Gut segmentation

The GETgut algorithm for gut segmentation is affected by a series of morphological operations (Mathworks Inc 1997) which are divided into two stages. The primary aim of the first stage is to eliminate the background and remove or mask other small elements in the image; this helps to reduce the possibility of neural structures being included in the segments. Gut tissues can be identified by their lumen, as they would constitute maxima in the images. This is followed by conversion to a binary image via thresholding to obtain gut markers. A threshold level was determined by trial-and-error with the images from the training set. This results in a shortlist of possible gut structures.

Each candidate in the shortlist is then evaluated individually in the second stage using partial least squared determinant analysis (PLSDA) (Wise et al. 2004). Thirteen sub-images depicting gut epithelium and 25 sub-images depicting non-gut epithelium structures were used to build the PLSDA model. Each sub-image was compressed to a standard size of 60 × 64 pixels, then unfolded to form an array X. Mean centering was used to pre-process X. Y then contains the corresponding class memberships of each row in X, where class 1 denotes gut epithelium and class 2 denotes non-gut. The PLSDA model thus developed is used for classifying new candidates.

Neural segmentation

The same segmentation process for gut tissues was adopted for neural tissues in the GETneural algorithm with thresholds set at different values. The underlying reason for the differences is the smaller dimensions of the neural structures, thus the structuring element for image reconstruction has to be reduced to create the neural tissue maxima (size 7), and a higher binary threshold in order to isolate the neural tissues (0.8196). The development of the PLSDA model for neural epithelium classification is similar to that for gut. Twenty-one sub-images depicting neural epithelium and 35 sub-images depicting non-neural epithelium structures were used to build the PLSDA model for neural classification. In both the neural and gut identification algorithms where there are two phases of selection and identification, both of these algorithms run automatically and there is no need for user intervention for the second phase.

TeratomEye graphical user interface

The graphical user interface shown in Fig. 1b was designed for users with limited knowledge of Matlab and to encourage ease of use. Scanned images can be stored and opened as an original image, then the tools GETmuscle, GETgut, GETneural or GETall can be selected to identify one tissue at a time, or all three types of tissues by running the processor. After which the numbers of each tissues are presented at the bottom left screen. Figure 2 shows an example of eight gut structures identified by TeratomEye. This software is available to other researchers for beta testing from the authors.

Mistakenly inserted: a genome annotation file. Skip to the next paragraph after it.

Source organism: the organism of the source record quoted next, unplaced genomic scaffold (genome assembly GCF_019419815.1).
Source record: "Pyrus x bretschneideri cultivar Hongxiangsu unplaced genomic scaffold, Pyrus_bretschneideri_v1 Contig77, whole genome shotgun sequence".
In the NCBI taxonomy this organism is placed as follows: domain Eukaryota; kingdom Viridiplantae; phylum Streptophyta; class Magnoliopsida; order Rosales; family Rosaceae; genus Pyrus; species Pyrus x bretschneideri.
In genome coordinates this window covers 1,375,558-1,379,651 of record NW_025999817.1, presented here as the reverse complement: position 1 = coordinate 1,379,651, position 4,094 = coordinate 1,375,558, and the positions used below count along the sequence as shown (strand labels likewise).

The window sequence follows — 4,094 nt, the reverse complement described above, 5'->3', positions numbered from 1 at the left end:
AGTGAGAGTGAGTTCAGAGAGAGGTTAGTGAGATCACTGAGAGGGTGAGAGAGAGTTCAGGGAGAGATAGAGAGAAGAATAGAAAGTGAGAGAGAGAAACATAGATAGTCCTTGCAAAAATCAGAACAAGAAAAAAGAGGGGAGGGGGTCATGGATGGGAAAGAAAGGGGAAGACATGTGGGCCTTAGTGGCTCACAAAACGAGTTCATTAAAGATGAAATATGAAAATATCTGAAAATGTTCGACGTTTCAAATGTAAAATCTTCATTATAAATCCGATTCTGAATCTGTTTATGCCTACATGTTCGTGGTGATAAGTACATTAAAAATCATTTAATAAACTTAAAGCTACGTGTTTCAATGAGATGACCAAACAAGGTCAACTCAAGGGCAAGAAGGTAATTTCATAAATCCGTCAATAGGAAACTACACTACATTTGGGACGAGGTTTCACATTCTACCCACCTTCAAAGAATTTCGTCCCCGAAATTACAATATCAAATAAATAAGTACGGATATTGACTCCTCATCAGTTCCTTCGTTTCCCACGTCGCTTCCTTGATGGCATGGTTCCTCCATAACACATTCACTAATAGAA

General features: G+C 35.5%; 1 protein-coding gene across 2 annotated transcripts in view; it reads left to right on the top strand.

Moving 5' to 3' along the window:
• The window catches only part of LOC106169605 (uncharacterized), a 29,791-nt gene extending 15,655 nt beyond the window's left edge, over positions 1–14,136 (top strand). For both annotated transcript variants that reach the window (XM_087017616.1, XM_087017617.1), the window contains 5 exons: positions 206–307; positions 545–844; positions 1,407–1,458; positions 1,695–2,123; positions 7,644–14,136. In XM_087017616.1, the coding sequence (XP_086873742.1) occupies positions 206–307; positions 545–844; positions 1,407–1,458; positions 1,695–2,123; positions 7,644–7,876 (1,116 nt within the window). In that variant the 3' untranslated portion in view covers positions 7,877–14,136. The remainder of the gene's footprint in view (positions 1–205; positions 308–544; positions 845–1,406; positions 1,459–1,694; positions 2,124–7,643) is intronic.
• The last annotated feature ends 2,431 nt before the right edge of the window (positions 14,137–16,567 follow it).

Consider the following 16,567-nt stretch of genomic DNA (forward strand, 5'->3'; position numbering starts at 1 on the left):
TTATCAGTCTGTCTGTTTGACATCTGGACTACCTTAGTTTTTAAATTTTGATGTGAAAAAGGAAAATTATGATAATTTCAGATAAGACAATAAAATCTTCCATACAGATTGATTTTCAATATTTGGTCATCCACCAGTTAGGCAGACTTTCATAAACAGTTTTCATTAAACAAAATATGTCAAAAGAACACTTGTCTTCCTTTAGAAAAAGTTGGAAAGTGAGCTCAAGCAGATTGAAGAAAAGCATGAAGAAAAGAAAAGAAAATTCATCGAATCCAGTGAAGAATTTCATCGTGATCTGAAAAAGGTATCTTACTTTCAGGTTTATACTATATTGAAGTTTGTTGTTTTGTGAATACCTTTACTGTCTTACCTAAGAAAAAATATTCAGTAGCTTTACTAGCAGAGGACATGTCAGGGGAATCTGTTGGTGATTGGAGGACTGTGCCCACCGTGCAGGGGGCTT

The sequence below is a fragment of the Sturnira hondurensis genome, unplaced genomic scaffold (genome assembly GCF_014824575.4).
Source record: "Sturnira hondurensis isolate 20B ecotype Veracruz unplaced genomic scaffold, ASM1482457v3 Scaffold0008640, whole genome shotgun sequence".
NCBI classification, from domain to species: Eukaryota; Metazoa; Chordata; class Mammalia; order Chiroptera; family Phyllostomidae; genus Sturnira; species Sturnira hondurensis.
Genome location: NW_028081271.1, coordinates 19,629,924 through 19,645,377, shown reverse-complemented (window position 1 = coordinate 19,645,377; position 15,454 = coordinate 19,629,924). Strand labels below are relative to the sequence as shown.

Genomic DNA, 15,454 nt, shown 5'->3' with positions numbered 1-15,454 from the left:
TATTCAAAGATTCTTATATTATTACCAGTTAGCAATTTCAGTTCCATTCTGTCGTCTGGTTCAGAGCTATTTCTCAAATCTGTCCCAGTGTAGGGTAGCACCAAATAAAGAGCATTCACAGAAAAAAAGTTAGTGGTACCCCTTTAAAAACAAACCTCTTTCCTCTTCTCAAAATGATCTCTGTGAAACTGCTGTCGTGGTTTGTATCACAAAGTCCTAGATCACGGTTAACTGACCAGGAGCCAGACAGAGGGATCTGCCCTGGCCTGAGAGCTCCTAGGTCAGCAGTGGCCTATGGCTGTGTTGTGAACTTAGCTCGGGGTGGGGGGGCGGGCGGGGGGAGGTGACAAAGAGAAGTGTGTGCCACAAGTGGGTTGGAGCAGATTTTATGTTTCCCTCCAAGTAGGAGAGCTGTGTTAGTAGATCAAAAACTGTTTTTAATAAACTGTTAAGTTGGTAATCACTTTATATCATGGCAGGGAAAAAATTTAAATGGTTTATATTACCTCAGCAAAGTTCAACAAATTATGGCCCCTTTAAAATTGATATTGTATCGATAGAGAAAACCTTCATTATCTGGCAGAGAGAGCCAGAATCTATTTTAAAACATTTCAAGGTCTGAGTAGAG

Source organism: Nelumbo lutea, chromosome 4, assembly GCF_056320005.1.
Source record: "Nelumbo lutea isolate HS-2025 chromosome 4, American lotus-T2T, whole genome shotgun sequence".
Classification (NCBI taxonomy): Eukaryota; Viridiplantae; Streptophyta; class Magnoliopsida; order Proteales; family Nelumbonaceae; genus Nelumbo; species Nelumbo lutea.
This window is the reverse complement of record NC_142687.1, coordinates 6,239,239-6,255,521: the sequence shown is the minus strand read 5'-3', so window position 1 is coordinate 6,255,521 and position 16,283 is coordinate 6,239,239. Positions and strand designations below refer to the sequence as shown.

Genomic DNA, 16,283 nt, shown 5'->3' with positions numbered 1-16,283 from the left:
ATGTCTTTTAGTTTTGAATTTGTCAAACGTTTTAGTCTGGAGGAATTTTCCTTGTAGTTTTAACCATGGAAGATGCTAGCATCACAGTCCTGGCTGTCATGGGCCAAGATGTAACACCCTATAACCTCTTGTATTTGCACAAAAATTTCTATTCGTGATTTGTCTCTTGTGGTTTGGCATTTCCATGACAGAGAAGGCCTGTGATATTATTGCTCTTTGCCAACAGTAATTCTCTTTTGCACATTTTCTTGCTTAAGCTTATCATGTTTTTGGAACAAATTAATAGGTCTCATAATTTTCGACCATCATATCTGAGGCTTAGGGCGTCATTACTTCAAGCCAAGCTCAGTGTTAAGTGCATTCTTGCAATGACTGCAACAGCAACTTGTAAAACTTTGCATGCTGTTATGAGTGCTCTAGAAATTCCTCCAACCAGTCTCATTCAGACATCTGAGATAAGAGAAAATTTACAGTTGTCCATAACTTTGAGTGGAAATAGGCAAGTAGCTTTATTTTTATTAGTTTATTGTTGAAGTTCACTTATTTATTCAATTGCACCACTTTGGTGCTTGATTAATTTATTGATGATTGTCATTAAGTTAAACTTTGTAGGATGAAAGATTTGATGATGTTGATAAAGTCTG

https://static-content.springer.com/image/art%3A10.1007%2Fs10529-009-9928-1/MediaObjects/10529_2009_9928_Fig2_HTML.gif
Fig. 2

An example of eight gut structures identified and displayed on TeratomEye, some of which are indicated by dark arrows

Results and discussion

The GETmuscle, GETgut and GETneural algorithms were developed with training images, after which independent images were tested to determine the predictive accuracy, specificity and sensitivity of various tissue identifications, all of which are summarized in Table 1. Muscle was identified by a two-step color-based segmentation process in the L*a*b* color space. By employing K-means clustering as the first stage of segmentation, the distinctive red and pink colors of muscle enables clear separation from the background. An example of muscle section clearly identified by GETmuscle is shown in Fig. 3a. The user can clearly perceive the entire outline of the muscle tissues compared to an earlier algorithm where parts of the muscle tissues were excluded. Using a test set of 14 images, muscle was identified with an accuracy of 90.3% with high specificity and sensitivity of greater than 90%. Only on one occasion was the algorithm unable to identify a muscle structure due to poor contrast with the background.
Table 1

Number of images tested, predictive accuracy, specificity and sensitivity of GETmuscle, GETgut and GETneural algorithms for the identification of muscle, gut and neural tissues in TeratomEye

Algorithms

No. of images testeda

Predictive accuracy (%)

Specificity (%)

Sensitivity (%)

GETmuscle

14

90.3

92.9

91.9

GETgut

50

87.5

83.8

84

GETneural

58

47.6

56

17.2

aEach image contains several tissue structures for identification

Predictive accuracy = True positives/(true positives + false positives) × 100%

Specificity = True negatives/(false positives + true negatives) × 100%

Sensitivity = True positives/(true positives + false negatives) × 100%

https://static-content.springer.com/image/art%3A10.1007%2Fs10529-009-9928-1/MediaObjects/10529_2009_9928_Fig3_HTML.gif
Fig. 3

a An example of muscle structures that are identified and highlighted with a green border by GETmuscle. Image was captured at 10× objective magnification. b An example of multiple gut structures with several hollow lumens that are identified and highlighted with purple borders by GETgut. Image was captured at 10× objective magnification. c An example of GETneural identifying three neural epithelia highlighted by red circles, from multiple other neural epithelia. Image was captured at 20× objective magnification